Education’s long term fear of failure

Alex Kane picks up on a conversation that stopped locally when all ministers packed up their briefs and ambled off into a long hiatus in October 2002. However education is still a touchstone for important ideological divisions. According to Kane, what he see as the liberal tendency to dampen competition is running riot through the educational establishment.“Conference believes it is time to delete fail from the educational vocabulary, to be replaced with the concept of deferred success.” This is the wording of a motion which will be debated by the Professional Association of Teachers at the end of the month; and, according to the mover, Liz Beattie, “I would be surprised if we didn’t get the motion through.”

But why would a professional teacher, let alone a union representing 35,000 of them, want to endorse such a motion? Well, again according to the mover, “Some people find failure very hard to cope with and you should try not to face them with things they can’t do. It’s important to get them fired with enthusiasm for learning and not having them hanging their heads and feeling unhappy about their marks. I think it’s a good thing to get rid of total pass or total fail.”

Mind you, having dumbed down O and A levels, opened our universities to the barely literate and made it almost impossible to fail a degree, there is a kind of logic, albeit perverse, in doing away with the very idea of pass and fail. Indeed, why not go the whole hog and do away with examinations and tests of any variety? Why not adopt the sports day philosophy of so many schools, hand out medals to all of the contestants and declare everyone a winner?

As Sherlock Holmes so shrewdly observed, “Mediocrity recognizes nothing higher than itself.” And that is the real problem. We have become a society which celebrates the mediocre. The growth and ratings success of reality television is the clearest possible sign that we prefer to watch the antics of the idiot rather than marvel at genuine talent. Putting it bluntly, we don’t want heroes we can admire; we want mediocrities with whom we can identify.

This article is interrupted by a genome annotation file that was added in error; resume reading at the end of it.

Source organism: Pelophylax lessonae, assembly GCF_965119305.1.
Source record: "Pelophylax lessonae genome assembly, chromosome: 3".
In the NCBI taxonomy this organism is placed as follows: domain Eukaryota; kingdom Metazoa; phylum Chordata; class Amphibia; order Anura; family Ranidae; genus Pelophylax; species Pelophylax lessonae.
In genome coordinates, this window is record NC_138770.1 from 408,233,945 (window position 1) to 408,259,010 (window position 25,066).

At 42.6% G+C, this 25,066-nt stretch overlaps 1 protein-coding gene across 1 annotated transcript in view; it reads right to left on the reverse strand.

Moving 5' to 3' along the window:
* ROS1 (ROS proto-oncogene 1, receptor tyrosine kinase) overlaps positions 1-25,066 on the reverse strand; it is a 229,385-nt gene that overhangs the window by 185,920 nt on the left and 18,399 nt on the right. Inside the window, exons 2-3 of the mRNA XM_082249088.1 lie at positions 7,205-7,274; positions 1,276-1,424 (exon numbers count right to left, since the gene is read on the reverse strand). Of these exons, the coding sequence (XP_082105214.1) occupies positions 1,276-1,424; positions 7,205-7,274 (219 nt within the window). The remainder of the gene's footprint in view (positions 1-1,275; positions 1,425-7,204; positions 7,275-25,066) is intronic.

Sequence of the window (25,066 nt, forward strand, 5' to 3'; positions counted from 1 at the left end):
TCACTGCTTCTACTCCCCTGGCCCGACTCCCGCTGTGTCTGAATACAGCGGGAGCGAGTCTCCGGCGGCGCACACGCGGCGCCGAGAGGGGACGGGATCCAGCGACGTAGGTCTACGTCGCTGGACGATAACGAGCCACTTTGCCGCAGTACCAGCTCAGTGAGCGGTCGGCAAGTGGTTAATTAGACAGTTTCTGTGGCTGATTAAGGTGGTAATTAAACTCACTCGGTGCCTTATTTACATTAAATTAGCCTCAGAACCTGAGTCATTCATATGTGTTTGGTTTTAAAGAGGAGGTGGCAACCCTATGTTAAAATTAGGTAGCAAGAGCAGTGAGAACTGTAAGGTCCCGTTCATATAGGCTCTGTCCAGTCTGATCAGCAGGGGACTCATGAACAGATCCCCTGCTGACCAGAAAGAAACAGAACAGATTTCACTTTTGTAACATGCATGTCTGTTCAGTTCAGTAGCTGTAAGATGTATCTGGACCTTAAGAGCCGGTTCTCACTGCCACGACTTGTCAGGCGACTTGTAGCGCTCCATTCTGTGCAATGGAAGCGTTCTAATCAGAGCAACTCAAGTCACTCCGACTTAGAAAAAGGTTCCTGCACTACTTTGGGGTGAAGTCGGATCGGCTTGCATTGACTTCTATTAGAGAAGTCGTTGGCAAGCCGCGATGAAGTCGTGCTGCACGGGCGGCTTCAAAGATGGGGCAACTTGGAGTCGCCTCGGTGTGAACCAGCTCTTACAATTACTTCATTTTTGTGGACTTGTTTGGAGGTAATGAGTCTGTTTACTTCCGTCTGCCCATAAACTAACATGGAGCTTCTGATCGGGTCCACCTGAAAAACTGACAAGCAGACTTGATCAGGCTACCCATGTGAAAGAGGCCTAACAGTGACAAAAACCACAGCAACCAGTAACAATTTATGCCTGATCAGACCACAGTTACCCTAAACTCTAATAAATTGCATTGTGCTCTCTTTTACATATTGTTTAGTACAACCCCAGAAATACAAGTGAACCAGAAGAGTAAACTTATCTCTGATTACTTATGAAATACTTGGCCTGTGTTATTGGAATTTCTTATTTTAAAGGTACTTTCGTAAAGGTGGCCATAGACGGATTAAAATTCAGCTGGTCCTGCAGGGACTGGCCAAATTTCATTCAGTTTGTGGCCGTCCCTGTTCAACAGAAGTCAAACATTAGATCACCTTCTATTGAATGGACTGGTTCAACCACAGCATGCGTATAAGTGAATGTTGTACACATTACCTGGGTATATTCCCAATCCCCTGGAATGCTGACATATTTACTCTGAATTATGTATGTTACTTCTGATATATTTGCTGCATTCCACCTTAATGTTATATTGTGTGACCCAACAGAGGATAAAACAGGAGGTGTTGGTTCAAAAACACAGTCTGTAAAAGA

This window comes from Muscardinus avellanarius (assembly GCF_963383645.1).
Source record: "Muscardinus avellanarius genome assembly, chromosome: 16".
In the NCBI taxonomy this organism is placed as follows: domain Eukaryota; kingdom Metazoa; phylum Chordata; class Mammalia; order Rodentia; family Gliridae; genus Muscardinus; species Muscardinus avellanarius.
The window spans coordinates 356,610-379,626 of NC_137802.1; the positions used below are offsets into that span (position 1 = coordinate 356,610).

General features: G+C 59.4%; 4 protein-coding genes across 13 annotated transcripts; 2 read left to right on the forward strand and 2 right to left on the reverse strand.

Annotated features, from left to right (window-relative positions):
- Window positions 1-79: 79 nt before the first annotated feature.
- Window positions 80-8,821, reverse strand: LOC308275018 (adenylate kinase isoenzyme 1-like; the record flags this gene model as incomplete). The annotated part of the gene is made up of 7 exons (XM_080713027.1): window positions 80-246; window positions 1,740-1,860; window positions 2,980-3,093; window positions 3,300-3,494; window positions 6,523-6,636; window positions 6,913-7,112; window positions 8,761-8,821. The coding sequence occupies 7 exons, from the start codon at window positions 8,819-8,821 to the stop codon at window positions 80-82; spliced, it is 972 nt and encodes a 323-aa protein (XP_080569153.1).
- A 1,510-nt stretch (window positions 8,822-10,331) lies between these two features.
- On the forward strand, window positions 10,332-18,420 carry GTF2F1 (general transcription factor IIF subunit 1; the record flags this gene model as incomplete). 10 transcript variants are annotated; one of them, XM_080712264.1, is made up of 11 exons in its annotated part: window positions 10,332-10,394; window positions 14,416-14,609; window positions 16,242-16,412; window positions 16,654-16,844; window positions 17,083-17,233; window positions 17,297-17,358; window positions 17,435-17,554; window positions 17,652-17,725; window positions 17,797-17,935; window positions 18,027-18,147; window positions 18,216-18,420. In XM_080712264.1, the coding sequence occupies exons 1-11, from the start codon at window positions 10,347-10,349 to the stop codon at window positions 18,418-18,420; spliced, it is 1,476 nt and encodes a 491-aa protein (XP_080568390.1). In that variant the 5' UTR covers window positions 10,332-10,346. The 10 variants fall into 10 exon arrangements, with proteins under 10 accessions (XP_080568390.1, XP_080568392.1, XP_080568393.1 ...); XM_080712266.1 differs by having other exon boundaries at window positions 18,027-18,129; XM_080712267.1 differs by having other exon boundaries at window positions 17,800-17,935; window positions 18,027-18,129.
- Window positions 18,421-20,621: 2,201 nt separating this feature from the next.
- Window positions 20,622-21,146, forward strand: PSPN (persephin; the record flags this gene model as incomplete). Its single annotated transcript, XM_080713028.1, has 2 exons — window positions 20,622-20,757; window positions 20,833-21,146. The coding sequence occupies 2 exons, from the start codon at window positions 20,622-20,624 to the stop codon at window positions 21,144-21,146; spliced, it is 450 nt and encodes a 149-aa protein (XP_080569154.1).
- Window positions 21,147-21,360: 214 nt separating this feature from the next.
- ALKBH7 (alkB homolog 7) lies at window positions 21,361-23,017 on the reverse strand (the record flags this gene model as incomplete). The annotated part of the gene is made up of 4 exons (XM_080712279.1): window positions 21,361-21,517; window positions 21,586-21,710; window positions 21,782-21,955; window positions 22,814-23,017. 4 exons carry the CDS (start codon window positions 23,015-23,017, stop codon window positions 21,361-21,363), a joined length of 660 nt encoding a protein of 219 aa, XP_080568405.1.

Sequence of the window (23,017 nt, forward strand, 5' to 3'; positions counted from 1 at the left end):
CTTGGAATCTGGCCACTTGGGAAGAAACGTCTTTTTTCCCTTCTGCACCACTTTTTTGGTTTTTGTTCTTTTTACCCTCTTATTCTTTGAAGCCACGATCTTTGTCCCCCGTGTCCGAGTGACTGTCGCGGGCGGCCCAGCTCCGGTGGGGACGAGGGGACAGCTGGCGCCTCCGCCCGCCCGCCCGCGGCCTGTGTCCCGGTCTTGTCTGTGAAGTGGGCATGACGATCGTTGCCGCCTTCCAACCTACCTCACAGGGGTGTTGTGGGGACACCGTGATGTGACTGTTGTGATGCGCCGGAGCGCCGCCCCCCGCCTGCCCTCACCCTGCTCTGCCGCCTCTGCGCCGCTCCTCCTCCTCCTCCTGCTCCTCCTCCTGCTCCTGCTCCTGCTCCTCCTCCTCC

Nature being what it is, most of us are fairly unexceptional; we generally fall somewhere between being neither particularly stupid nor particularly intelligent. Only a very few of us are extremely gifted. But it is those few whose efforts, gifts and genius have enriched our civilization and advanced humankind. Every generation produces a few hundred of these people, scattered across the world; and they make the world turn.

There was a time when we admired genius, a time when we sang the praises of inventors, explorers, scientists, artists, writers and yes, even statesmen. But not today. Today we remove Shakespeare from the curriculum because he is “too difficult to understand.” We don’t talk about Columbus and Magellan, because they, we are now informed, brought disease and destruction to the lands they discovered. And when biographers and broadcasters turn their attention to the likes of Newton and Edison it is simply to tarnish their reputations.

Dylan Evans, a senior lecturer in intelligent autonomous systems, made a very important point; “The just allocation of admiration is a virtue that requires judgment and integrity: judgment to distinguish genuine talent from mere showiness, and integrity in refusing to bestow praise on those who do not fully deserve it. Prizes are only valuable if they are restricted to the very few. Not winning a prize is not something to be seen as shameful—it should be the norm, something that happens to the overwhelming majority of people.”

In other words, we will only truly value genius and achievement when we end the culture of prizes for everyone. The combined efforts of successive post-war governments, and the delusional educational philosophies of teaching unions, have succeeded in creating a climate in which mediocrity is trumpeted. That probably suits the classroom teachers, many of whom hate their job, yet conspire to operate a treadmill which trundles far too many under-achievers into fifth rate universities. But let’s be honest, if educational standards really have risen so dramatically since the mid-1960s, then how do you explain the relentless onward march of tabloid tosh, soap opera, casual violence, substance abuse and book charts dominated by Dan Brown and celebrity chefs?

And the real reason why Mrs. Beattie wants to remove the word “fail”? “I’d rather tell kids that they have done jolly well, they worked really well, they have achieved that and that’s brilliant.” I wonder what her opinion will be in twenty years time, when, following the adoption of her proposals, we have produced a generation requiring psychiatric help when someone is brave enough to be critical?

The important thing about life is learning to live within your own limitations. There are certain things I was never good at, but I accepted that I wasn’t good at them. I didn’t take it badly when people pointed out my inadequacies. I don’t want a society dependent upon false praise and worthless prizes. Cocooning children from harsh reality is simply storing up trouble for later life. You cannot “defer success” if the talent isn’t there in the first place. So how much longer do we wait until governments and teaching unions come to their senses, and stop trying to make silk purses out of sows’ ears?

First published in the Newsletter on Saturday 23rd July 2005